Any attempt to proceed without referring to our kinesthetic sense is based on the common but I think mistaken idea that – as you express it – we should "inhibit any immediate reaction to kinesthetic feedback". (I assume you’re talking here about conscious kinesthetic feedback, experienced by someone who is neither having a formal lesson nor working alone with a mirror.) As I understand this, we should not be inhibiting whatever unconscious intererence we become aware of so much as any conscious desire to stop it. In other words, we should inhibit inhibition!

Can it really be the case, though, that having once become conscious, we should say ‘no’ to stopping what we sense ourselves doing wrong, and instead give ‘preventative directions’ in the hope they will nullify messages we are unwilling to recognise the effects of anyway?

The only too likely result is that our unconscious intention to shorten and narrow, which we have raised to consciousness but decided to ignore all physical signs of, will remain unchanged, because we will have little option but to also ignore its mental side – the two being indistinguishable; and all we will have achieved is a refusal to face up to misuse in the name of inhibition while paying lip-service to the notion of doing so by giving directions.

The major problem is one of recognition. It is easy to recognise poor use, kinesthetically; but how do we recognise the thoughts that cause it, especially in isolation? What, after all, are the distinguishing characteristics of messages to shorten and narrow, other than the effect they have on us? How can we withhold, and know we have withheld, consent for their despatch except through the realisation – inevitably kinesthetically perceived – of their non-arrival? Besides, what thoughts could we inhibit, if not those producing the results we didn’t trust? What other thoughts would we even know we were having?

Unconscious messages, raised to consciousness, neither become verbalised, nor – so far as they pertain to our use – recognisable in any way except through the kinesthetic sense. We can say ‘neck free’, or think about ‘lengthening’; but unless we let go, to the degree our level of learning allows, of whatever is preventing better use from happening, we will achieve little.

This ‘letting go’ isn’t a physical action. It is caused by, and remains dependant on, the mental decision to stop ‘holding on’. We rely on our kinesthetic sense to know, at any one time, whether and how much we need to do this.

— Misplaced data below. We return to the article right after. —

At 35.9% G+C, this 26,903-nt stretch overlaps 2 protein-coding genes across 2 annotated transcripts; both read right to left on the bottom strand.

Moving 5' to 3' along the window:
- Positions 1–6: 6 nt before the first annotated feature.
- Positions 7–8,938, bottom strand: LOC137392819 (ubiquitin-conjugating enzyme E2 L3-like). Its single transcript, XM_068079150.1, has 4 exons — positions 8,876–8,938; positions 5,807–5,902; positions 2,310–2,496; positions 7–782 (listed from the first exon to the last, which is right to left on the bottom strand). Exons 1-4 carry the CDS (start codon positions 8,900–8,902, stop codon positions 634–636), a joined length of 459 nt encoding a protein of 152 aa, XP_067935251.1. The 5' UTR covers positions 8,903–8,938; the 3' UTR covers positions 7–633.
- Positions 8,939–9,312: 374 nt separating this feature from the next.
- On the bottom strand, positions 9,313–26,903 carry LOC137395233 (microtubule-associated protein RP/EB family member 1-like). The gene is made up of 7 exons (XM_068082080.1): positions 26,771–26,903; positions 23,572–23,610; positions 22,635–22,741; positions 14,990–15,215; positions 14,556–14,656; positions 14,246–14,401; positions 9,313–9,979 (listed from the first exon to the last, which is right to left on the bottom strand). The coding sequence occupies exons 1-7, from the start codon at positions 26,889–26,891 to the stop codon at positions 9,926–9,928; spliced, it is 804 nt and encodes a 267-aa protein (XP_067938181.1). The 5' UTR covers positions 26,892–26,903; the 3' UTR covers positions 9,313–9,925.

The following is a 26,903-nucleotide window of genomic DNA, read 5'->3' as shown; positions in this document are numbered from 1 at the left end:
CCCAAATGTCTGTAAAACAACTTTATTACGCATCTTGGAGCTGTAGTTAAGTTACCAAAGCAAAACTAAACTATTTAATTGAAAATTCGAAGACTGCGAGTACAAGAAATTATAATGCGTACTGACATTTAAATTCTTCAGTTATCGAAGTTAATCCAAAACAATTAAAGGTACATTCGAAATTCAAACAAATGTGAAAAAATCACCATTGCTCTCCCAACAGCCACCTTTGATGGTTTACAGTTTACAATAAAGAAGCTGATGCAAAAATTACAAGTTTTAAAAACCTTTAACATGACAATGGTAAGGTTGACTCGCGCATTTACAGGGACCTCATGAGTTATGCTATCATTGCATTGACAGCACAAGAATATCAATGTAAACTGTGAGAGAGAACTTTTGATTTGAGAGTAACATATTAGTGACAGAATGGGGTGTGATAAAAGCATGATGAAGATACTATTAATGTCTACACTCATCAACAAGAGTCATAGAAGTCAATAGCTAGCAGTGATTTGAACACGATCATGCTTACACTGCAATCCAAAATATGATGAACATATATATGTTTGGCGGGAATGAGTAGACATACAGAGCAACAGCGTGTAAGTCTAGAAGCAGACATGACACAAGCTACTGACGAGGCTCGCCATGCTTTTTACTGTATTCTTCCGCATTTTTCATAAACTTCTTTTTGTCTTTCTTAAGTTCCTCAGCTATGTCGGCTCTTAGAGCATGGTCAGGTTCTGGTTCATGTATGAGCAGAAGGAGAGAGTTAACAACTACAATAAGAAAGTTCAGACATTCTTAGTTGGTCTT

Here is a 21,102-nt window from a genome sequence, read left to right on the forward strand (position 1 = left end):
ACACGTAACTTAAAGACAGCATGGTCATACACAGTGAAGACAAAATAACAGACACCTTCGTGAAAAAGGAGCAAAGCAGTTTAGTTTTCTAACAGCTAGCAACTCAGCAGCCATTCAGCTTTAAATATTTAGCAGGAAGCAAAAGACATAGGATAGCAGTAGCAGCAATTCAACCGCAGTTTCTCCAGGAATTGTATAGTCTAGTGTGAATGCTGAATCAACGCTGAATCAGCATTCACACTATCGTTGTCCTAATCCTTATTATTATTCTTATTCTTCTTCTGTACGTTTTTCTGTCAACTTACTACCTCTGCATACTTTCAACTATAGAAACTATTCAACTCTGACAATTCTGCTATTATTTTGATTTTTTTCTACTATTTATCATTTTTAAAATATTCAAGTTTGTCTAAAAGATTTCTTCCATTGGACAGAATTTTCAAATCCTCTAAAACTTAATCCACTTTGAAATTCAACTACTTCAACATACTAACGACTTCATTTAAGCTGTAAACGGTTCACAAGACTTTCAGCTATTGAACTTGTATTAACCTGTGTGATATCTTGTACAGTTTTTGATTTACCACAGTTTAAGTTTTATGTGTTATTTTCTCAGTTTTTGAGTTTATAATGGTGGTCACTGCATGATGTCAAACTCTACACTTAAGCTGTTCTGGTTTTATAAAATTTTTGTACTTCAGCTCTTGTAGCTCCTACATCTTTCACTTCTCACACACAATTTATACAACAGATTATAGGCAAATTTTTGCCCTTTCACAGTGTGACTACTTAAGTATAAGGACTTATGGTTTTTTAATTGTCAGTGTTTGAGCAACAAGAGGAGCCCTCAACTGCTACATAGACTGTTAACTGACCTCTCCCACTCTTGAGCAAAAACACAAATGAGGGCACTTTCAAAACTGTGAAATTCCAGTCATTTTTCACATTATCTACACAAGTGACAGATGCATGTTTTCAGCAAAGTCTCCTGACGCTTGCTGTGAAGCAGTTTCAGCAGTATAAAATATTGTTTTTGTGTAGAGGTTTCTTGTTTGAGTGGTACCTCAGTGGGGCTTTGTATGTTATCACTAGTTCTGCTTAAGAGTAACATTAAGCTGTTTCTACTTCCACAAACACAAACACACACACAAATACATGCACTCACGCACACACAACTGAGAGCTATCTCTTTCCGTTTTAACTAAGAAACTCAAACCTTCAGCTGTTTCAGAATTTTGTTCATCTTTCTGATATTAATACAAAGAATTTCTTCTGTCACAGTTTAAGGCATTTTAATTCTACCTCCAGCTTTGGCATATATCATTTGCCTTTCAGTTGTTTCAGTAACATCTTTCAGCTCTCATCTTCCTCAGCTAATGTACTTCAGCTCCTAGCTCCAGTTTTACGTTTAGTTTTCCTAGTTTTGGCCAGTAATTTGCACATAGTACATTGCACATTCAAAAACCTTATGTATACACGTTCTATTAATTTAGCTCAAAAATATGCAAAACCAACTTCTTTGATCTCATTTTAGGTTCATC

You say: "Every action is preceded by a thought and every thought is followed by a corresponding action. In this sense the two are inseparable and every action is psycho-physical in nature. However, the part of this psycho-physical action which we are able to change is the thought and we can only to this by replacing it with another thought."

I don’t disagree; but I think it would be no easier to change the thought associated with poor use without acknowledging it kinesthetically than to bring about a change in that use without refering to the thoughts that caused it. However much we may think we recognise our unconscious intention to shorten and narrow, without accepting the validity of our kinesthetic experience of this, it cannot be the case. After all, why should we expect our cerebral acuity to be any more reliable than our sensory appreciation?

Whatever stage we are at in learning the Technique, we should assume our awareness of mental messages concerning use will exactly mirror our appreciation of their physical effect. It couldn’t be otherwise. This means that without kinesthetic aacceptance of what we are doing, we will be no nearer ‘guiding or controlling’ our actions than if we were functioning unconsciously.

As for "conscious guidance and control being a plane to be reached rather than a method of reaching it", I see this in simple terms. You say that "greater association with the body is achieved as the result of inhibition and direction", but I think of it as integral to the process. To my mind, "conscious guidance and control" depends on association with the body; and rather than being a "method of reaching" this, the dual procedure of inhibition and direction is itself "the plane to be reached".

This is one of the reasons I emphasise the importance of association with the kinesthetic sense. I have never considered the Technique a procedure that leads to a different state of being. In proper application, it is that state. If we are successfully inhibiting and directing, at any level of expertise, we are already ‘on the plane’. If we live in hope of reaching it, through the repetition of a particular procedure, we have got hold of the wrong end of the stick.

Writing this note has certainly clarified one thing for me. I never properly realised how pivotal the kinesthetic sense was to our becoming conscious of previously unconscious messages sent from mind to body concerning use: how unintelligible, without reference to that sense, those messages would remain.

I look forward to hearing from you, trying to persuade me otherwise.

I’ve just re-read your letter and after puzzling for a moment over your conclusion that it is "the manner of (your) reaction which is the object of inhibition and not the reaction itself", found myself wanting to ask you how you distinguish between the two. How do you recognise what your manner of reaction is? What are its distinguishing characteristics? What makes it stand out from the maelstrom of activity going on when the phone rings and you begin to answer it?